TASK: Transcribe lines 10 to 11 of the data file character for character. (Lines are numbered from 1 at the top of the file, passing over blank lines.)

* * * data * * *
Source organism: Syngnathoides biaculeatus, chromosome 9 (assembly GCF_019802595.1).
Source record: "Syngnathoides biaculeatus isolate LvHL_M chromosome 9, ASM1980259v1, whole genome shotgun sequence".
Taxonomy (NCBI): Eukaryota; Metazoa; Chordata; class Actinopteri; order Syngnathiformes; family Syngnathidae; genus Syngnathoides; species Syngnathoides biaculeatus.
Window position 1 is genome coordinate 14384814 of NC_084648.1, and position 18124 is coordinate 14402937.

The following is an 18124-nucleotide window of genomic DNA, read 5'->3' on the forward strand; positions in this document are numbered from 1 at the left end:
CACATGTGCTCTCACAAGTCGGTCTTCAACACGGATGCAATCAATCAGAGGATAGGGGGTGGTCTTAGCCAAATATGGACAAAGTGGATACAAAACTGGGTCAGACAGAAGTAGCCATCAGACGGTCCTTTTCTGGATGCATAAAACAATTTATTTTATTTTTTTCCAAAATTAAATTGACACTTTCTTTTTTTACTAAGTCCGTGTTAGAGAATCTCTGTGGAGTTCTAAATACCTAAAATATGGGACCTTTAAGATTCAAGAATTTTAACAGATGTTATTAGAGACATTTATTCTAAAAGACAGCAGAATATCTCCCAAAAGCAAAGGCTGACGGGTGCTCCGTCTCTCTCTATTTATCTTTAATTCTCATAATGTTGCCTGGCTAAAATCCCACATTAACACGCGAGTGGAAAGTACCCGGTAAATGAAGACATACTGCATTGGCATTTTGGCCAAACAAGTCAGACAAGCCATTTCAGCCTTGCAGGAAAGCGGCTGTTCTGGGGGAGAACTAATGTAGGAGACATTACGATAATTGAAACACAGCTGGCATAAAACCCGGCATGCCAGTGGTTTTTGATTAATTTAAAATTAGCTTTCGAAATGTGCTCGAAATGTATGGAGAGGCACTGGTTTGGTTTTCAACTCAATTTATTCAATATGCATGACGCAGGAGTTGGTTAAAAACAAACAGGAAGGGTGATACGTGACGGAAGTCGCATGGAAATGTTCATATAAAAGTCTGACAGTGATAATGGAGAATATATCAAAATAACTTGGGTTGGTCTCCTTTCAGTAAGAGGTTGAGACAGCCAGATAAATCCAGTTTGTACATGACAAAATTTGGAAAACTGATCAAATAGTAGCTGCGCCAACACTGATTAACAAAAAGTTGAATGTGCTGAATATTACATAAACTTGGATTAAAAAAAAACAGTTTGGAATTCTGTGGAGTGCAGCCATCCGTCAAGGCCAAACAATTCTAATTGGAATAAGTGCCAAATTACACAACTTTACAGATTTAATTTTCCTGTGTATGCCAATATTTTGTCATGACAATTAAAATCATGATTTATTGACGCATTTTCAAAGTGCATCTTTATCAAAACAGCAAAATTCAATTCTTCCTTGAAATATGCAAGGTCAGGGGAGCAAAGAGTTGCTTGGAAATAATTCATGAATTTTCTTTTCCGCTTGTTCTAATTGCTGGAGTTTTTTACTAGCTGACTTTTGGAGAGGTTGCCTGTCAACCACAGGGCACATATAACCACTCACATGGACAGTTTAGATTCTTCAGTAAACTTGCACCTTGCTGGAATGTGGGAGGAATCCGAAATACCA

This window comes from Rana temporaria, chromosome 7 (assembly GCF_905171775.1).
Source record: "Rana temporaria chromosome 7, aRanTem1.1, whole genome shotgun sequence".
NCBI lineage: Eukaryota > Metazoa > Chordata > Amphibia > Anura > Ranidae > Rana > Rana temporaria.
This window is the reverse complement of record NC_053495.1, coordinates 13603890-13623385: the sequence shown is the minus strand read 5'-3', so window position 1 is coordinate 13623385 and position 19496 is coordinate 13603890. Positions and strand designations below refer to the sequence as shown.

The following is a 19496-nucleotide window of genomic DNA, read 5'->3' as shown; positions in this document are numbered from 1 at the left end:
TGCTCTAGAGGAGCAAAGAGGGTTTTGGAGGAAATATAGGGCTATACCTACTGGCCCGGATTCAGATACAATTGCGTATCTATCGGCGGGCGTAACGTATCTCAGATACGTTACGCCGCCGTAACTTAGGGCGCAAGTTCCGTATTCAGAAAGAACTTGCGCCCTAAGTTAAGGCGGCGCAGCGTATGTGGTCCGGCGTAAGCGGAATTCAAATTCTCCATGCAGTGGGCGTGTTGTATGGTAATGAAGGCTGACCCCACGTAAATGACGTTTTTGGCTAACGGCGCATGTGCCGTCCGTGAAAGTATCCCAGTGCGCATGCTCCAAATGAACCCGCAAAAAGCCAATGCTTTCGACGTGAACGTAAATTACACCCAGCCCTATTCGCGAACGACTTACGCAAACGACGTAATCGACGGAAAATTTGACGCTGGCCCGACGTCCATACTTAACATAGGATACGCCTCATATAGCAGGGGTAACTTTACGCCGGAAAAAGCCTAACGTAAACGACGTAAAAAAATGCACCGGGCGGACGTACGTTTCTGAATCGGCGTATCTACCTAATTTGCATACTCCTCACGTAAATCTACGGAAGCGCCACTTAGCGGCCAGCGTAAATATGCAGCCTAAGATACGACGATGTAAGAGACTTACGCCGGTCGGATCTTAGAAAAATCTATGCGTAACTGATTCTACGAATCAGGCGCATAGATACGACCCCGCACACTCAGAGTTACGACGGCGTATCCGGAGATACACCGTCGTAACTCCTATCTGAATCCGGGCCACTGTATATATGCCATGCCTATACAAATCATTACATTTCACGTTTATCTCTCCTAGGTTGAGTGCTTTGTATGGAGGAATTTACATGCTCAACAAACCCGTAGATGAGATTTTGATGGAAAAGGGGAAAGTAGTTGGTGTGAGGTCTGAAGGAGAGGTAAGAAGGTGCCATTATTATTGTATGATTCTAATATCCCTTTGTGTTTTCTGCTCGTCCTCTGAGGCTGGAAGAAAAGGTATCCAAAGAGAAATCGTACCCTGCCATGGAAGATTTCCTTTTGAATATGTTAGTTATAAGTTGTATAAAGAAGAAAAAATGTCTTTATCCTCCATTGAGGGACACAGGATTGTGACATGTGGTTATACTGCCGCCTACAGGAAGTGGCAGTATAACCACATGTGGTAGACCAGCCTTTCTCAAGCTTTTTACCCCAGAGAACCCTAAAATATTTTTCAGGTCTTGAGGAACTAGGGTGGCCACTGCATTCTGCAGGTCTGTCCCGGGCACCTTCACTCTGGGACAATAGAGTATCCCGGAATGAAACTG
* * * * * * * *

This window is the reverse complement of record NC_053495.1, coordinates 13603890-13623385: the sequence shown is the minus strand read 5'-3', so window position 1 is coordinate 13623385 and position 19496 is coordinate 13603890. Positions and strand designations below refer to the sequence as shown.

The following is a 19496-nucleotide window of genomic DNA, read 5'->3' as shown; positions in this document are numbered from 1 at the left end: